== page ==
How To Repair Chrome Platingby Elizabeth Falwell
The word "chrome" is short for chromium -- a metal rarely found in a solid form. Instead, chrome plating -- a thin layer of the metal -- is applied to more durable materials. Chrome plating can be found on everything from car bumpers to bathroom fixtures. Over time, chrome plating can get dirty or rust. There are steps you can take to repair and restore the look of your chrome plating.
Clean your chrome surface thoroughly using a soft rag and water to remove any dirt or debris.
Use a small amount of baby oil to remove any dirt or stains from your chrome plating that weren't removed. You can also use white vinegar to remove hard water stains.
Apply chrome polish to another rag. There are different varieties of chrome polish, including liquid and cream-based polishes. The experts at Auto Media further separate chrome polish into abrasive and non-abrasive varieties. If you're unsure what kind to use on your restoration project, select a non-abrasive polish. This kind is less likely to scratch the chrome plating, leading to further damage.
Remove heavy rust by applying chrome polish with steel wool. This step may not be necessary if earlier steps solved the problem. Scrub as hard as necessary to remove the rust. An alternative to chrome polish and steel wool for this step is sandpaper.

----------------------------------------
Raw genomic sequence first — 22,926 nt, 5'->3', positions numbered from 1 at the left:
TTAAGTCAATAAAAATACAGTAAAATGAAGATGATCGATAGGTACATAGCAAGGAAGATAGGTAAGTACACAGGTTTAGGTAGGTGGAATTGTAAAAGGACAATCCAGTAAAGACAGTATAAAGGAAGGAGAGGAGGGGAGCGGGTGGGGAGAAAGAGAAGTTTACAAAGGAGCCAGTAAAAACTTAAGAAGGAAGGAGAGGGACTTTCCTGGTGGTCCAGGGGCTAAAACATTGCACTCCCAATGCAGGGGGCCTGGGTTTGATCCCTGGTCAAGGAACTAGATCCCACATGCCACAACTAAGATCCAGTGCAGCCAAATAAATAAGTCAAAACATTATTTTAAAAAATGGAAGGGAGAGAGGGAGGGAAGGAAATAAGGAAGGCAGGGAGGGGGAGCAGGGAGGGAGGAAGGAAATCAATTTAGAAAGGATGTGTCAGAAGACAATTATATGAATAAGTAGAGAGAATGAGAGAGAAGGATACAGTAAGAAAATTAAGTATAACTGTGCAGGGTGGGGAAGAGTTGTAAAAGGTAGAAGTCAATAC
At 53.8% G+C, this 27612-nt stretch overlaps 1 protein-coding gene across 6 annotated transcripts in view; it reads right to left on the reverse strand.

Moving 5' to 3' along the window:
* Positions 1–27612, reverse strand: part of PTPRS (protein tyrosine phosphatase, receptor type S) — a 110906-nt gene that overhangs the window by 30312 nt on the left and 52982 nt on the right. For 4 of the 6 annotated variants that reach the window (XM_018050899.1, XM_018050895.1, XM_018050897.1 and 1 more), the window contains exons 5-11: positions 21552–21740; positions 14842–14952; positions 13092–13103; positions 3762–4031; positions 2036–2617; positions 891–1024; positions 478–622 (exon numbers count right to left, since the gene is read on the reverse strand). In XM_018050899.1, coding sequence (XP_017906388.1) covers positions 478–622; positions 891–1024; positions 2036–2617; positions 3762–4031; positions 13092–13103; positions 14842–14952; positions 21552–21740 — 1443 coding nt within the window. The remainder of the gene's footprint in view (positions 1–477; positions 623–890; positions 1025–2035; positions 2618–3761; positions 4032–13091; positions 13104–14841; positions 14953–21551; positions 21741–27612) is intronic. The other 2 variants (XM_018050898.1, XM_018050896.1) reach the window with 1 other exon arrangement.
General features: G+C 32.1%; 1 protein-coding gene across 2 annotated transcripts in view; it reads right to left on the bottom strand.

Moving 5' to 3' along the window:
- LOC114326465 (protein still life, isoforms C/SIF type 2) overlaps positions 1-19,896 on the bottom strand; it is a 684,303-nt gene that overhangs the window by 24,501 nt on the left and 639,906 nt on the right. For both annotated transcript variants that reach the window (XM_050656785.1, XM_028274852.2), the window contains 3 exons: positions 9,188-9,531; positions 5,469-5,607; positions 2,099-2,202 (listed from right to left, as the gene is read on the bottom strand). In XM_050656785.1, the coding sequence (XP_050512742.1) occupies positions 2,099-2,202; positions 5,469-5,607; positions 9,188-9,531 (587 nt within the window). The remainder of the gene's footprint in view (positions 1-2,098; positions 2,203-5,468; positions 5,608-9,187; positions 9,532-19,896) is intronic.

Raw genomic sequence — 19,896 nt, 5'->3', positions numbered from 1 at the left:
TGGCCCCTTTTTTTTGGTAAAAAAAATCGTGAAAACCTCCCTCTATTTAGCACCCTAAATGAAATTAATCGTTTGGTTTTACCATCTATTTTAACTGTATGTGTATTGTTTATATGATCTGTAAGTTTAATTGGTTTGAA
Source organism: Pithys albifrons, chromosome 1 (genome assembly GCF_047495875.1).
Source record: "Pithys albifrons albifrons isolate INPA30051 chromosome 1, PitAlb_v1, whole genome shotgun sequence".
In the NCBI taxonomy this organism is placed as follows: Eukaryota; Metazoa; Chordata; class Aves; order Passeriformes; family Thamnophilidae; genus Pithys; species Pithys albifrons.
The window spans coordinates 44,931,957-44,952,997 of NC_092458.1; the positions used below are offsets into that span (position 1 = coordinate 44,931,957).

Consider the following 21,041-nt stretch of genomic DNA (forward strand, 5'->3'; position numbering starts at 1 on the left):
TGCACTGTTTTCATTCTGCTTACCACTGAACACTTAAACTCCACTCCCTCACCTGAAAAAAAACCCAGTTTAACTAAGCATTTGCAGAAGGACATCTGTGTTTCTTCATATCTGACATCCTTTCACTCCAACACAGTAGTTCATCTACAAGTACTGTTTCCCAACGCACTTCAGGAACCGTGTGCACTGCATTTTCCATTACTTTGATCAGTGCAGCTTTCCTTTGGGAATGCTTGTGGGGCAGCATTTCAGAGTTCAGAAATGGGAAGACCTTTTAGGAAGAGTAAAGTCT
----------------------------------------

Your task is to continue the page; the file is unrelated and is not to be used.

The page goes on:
Apply a layer of primer and [chrome paint](https://itstillruns.com/chrome-paint-5074553.html) to the damaged area to achieve the look of chrome plating.
- You can also add a new layer of chrome plating by electroplating the entire surface. This is an industrial-level process best left to the professionals, as it requires large amounts of acidic chemicals and high temperatures to work properly. Failure to execute the electroplating process correctly can damage or destroy the object you wanted to chrome.
Things You'll Need
- Soft rag
- Baby oil
- Chrome polish
- Steel wool
- Chrome-colored paint
- Always use eye and hand protection when working with chrome polish.
Elizabeth Falwell has been writing for the TV news industry since 2005. Her work has appeared on WXII 12 News, WMGT 41 News, NewParent.com and multiple parenting blogs. A graduate of the S.I. Newhouse School at Syracuse University, Falwell holds a Master of Science in broadcast journalism.